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Number of files for database MDF


Number of files for database MDF

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PiMané
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Hi,

I have a system with 1 Quad core CPU and 32GB of RAM.
The database files, the MDF only, are on a RAID 10 system (the LDF is on a RAID1 and tempdb on a SSD disk).
The database is for an ERP application that's quite write and read intensive.
Is it advisable to create an "extra" FILEGROUP and add another file (NDF) to the database and move some tables to that FILEGROUP?
Some queries use UNIONs between two large tables. If on table was on PRIMARY FILEGROUP and the other table on my extra FILEGROUP would there be any advantage?

Thanks,
Pedro



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Bhuvnesh
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see http://blog.idera.com/sql-server/performance-and-monitoring/increase-sql-server-performance-using-multiple-files/

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GilaMonster
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First question, why are you splitting it, recoverability or performance? If performance, have you checked whether the current bottleneck is IO?


Gail Shaw
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Jeff Moden
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PiMané (10/9/2013)
Some queries use UNIONs between two large tables. If on table was on PRIMARY FILEGROUP and the other table on my extra FILEGROUP would there be any advantage?


Unless you could guarantee that the two filegroups where on physically different drives/spindles, the answer is probably "No".

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Although they tell us that they want it real bad, our primary goal is to ensure that we dont actually give it to them that way.
Although change is inevitable, change for the better is not.
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PiMané
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GilaMonster (10/9/2013)
First question, why are you splitting it, recoverability or performance? If performance, have you checked whether the current bottleneck is IO?

Yes, the average stalls per write on tempdb is 60ms and read isn't much better...
The big SELECT .. FROM (SELECT ... FROM .. UNION ALL SELECT ... FROM ...) t ORDER BY ... probably uses loads of tempdb... Probably would get better results by putting tempdb on it's own LUN, probably SSD disk... (I mixed up two servers I'm checking Sad... this one has tempdb on a RAID5 15K disks along with the data files...)

Thanks,
Pedro



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GilaMonster
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60ms isn't bad. Not perfect, but way better than I've seen in many cases.
If you're seeing IO bottleneck on TempDB, splitting the user DB into multiple files isn't going to do much.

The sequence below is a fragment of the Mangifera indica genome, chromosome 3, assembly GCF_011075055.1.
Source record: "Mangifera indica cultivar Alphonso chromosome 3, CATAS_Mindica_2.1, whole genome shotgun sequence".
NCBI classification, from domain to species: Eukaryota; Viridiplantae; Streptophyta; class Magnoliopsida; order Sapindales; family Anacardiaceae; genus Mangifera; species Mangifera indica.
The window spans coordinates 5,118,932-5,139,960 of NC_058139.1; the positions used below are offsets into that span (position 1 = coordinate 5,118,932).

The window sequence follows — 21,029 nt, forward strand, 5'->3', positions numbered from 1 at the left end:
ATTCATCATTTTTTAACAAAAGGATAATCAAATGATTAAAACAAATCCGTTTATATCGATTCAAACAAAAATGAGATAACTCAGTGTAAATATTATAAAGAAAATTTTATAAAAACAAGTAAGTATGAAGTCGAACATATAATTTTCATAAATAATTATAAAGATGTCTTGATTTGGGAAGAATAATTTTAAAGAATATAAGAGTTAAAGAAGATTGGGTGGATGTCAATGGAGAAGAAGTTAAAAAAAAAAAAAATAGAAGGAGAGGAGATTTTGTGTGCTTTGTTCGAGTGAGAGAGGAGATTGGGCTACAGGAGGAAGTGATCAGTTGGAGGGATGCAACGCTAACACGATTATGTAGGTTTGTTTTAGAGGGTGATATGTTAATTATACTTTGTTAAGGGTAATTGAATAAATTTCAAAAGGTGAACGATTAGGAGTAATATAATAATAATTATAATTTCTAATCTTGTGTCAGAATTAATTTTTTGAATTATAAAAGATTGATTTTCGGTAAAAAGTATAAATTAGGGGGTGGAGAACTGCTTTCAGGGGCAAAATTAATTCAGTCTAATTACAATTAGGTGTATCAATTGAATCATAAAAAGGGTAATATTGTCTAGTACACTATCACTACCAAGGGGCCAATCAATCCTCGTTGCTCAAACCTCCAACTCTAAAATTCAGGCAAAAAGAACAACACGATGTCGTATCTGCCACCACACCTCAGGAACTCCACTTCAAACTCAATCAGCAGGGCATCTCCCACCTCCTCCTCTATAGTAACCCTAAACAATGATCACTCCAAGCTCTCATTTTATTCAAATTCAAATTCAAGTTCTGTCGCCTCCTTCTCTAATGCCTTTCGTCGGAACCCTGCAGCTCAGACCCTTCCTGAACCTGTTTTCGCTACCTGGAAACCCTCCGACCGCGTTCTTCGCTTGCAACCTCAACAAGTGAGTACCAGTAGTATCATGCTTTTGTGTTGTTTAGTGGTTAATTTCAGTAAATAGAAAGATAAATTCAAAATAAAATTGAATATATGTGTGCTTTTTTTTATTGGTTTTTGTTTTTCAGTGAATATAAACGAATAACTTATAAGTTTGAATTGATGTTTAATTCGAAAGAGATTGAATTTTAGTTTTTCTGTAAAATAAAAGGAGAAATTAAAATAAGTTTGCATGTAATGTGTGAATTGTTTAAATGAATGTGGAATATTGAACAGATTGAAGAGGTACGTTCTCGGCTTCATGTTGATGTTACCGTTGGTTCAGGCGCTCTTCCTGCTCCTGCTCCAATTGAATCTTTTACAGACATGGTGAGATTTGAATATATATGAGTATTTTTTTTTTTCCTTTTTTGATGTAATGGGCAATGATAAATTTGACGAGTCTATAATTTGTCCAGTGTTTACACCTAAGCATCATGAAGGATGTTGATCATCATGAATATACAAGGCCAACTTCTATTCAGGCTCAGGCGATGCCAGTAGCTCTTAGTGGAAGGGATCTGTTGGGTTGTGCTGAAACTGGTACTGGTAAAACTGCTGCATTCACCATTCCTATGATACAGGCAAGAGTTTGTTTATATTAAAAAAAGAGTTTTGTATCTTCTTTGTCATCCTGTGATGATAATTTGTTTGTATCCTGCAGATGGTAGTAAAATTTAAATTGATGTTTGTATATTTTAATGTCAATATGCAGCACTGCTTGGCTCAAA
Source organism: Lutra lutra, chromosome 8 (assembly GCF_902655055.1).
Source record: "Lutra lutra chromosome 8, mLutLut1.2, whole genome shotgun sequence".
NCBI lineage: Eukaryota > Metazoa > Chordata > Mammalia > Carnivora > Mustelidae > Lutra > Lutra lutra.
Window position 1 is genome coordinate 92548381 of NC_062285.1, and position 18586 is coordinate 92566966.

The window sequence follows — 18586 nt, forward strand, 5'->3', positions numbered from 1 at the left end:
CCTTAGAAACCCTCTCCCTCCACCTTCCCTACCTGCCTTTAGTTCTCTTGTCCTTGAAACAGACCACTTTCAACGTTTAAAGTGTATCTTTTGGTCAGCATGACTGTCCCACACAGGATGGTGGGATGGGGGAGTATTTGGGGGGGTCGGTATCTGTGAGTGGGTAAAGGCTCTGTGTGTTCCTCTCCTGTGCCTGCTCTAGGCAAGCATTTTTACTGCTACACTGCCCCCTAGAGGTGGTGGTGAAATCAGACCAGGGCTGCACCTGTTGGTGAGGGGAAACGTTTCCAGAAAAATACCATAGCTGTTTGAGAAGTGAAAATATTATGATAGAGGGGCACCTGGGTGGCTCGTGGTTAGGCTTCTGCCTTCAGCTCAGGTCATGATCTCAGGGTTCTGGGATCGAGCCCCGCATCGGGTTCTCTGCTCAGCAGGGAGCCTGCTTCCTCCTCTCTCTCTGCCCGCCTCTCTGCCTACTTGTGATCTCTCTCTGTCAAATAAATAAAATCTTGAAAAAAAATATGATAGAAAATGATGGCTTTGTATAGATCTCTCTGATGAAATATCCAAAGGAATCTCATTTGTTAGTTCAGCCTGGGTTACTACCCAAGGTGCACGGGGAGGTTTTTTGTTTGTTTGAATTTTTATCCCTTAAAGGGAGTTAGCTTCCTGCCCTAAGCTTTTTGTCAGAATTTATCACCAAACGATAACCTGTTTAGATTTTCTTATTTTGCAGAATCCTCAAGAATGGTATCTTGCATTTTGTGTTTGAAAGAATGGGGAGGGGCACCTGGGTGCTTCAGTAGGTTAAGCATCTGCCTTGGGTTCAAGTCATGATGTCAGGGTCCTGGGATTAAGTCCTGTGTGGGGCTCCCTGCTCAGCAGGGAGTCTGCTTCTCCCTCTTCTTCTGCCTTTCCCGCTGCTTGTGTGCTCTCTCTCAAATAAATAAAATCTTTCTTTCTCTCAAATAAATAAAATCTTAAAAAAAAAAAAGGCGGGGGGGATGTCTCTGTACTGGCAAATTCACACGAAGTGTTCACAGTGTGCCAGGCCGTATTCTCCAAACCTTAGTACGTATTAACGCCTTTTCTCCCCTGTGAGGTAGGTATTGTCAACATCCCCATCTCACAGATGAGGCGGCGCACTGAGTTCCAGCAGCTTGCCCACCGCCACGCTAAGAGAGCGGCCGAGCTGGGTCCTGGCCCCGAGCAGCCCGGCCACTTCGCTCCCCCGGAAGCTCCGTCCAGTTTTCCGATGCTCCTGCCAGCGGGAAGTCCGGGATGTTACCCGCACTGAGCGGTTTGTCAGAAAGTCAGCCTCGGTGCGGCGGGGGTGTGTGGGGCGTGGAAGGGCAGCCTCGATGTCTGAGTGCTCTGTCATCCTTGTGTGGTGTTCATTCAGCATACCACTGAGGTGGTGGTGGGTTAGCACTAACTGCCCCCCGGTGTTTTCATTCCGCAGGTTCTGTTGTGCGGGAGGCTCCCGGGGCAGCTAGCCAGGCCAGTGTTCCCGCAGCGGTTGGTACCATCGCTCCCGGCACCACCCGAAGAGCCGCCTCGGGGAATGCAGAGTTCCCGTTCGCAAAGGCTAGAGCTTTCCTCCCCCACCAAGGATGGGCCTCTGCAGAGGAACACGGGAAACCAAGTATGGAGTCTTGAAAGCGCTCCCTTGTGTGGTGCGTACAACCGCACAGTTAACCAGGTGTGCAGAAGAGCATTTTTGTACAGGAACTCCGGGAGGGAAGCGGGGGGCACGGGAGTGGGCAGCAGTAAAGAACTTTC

Gail Shaw
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PiMané
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GilaMonster (10/9/2013)
60ms isn't bad. Not perfect, but way better than I've seen in many cases.
If you're seeing IO bottleneck on TempDB, splitting the user DB into multiple files isn't going to do much.

I think that time is mainly because it's raid 5, the parity check delays a bit...
The user databases have from 22ms to 9ms...
Tempdb has 4 500MB files but it's real size is already 2.5MB witch means it has grown over the estimated start size (2GB).
Since there are only 4 cores I'll change tempdb to 2 2GB files and see what happens...
Also the main user database has 100GB and it's file growth is set to....... 1MB. 1 single sales operation makes the database grow 5 times... I'll set that to 200MB witch leaves "room" for almost 2 months of data.

Thanks,
Pedro



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PiMané
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GilaMonster (10/9/2013)
60ms isn't bad. Not perfect, but way better than I've seen in many cases.
If you're seeing IO bottleneck on TempDB, splitting the user DB into multiple files isn't going to do much.


Read operations are much faster... 2,7ms...
Each tempdb file, of the 4, has:
* io stalls read ms:
3.162.979
3.310.405
3.221.457
2.897.618
* # reads:
1.232.588
1.231.180
1.231.815
1.231.330
* io stalls writes ms:
77.075.513
76.980.693
76.948.258
76.979.508
* # writes:
1.332.084
1.331.643
1.331.944
1.330.562

These stats have been taken from Set 25th at 6PM till Oct 8th at 10AM... 12 and 1/2 days with 2 weekends (4 days with low ERP usage). 12,5 day = 1.080.000.000 ms.... 30% of the time tempdb has been io stalling for writes! Is this right or since it's 4 different files is just 1/4 of 30% ?!

Thanks,
Pedro



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Agreed with Jeff, it all depends on the desing of the LUNs.

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Nadrek
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Gail and Jeff hit the nail on the head in the first two replies.

With the benefit of all the posts ahead of mine, I suspect your actual question is closer to "My IOStall for writes is much slower than for reads; what can I do to improve performance".

I can say that RAID5 parity with a modern controller is extremely unlikely to be the cause of the slowness; evidence from a TempDB (one data file, one log file, both on the same RAID5, with 6 dedicated SSD's) is that even with signficant usage, average IOStall for reads is 2ms, and average IOStall for writes is also 2ms (2TB of total reads, 3TB of total writes since last restart).

I'd definitely look into whether your spindles are dedicated or not - if they're not, your measurements are necessary but insufficient. I'd also check into all the usual suspects first - wait types, index fragmentation/split IOs, filesystem (NTFS) fragmentation, etc.
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